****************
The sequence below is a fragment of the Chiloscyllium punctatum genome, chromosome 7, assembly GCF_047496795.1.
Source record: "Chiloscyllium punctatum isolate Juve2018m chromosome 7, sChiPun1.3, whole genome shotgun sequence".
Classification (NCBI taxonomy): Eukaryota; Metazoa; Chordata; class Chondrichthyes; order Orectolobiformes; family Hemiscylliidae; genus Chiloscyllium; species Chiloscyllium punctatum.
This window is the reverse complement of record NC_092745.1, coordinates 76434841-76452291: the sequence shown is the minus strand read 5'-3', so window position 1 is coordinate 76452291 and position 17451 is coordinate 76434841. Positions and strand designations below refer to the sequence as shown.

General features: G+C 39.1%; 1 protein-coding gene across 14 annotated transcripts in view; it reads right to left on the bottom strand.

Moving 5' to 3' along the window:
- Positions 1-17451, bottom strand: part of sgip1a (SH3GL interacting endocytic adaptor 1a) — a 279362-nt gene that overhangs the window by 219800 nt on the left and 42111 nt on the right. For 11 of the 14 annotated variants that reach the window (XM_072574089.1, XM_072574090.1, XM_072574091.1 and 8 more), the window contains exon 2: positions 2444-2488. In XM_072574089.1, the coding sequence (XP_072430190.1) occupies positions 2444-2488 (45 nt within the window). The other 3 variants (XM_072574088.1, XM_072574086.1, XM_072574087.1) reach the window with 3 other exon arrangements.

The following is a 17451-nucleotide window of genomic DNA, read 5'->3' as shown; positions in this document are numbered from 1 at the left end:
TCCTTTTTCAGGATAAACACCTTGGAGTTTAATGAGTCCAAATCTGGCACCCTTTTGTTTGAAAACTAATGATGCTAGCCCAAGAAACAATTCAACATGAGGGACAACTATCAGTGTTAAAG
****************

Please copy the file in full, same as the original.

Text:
The sequence below is a fragment of the Chiloscyllium punctatum genome, chromosome 7, assembly GCF_047496795.1.
Source record: "Chiloscyllium punctatum isolate Juve2018m chromosome 7, sChiPun1.3, whole genome shotgun sequence".
Classification (NCBI taxonomy): Eukaryota; Metazoa; Chordata; class Chondrichthyes; order Orectolobiformes; family Hemiscylliidae; genus Chiloscyllium; species Chiloscyllium punctatum.
This window is the reverse complement of record NC_092745.1, coordinates 76434841-76452291: the sequence shown is the minus strand read 5'-3', so window position 1 is coordinate 76452291 and position 17451 is coordinate 76434841. Positions and strand designations below refer to the sequence as shown.

General features: G+C 39.1%; 1 protein-coding gene across 14 annotated transcripts in view; it reads right to left on the bottom strand.

Moving 5' to 3' along the window:
- Positions 1-17451, bottom strand: part of sgip1a (SH3GL interacting endocytic adaptor 1a) — a 279362-nt gene that overhangs the window by 219800 nt on the left and 42111 nt on the right. For 11 of the 14 annotated variants that reach the window (XM_072574089.1, XM_072574090.1, XM_072574091.1 and 8 more), the window contains exon 2: positions 2444-2488. In XM_072574089.1, the coding sequence (XP_072430190.1) occupies positions 2444-2488 (45 nt within the window). The other 3 variants (XM_072574088.1, XM_072574086.1, XM_072574087.1) reach the window with 3 other exon arrangements.

The following is a 17451-nucleotide window of genomic DNA, read 5'->3' as shown; positions in this document are numbered from 1 at the left end:
TCCTTTTTCAGGATAAACACCTTGGAGTTTAATGAGTCCAAATCTGGCACCCTTTTGTTTGAAAACTAATGATGCTAGCCCAAGAAACAATTCAACATGAGGGACAACTATCAGTGTTAAAG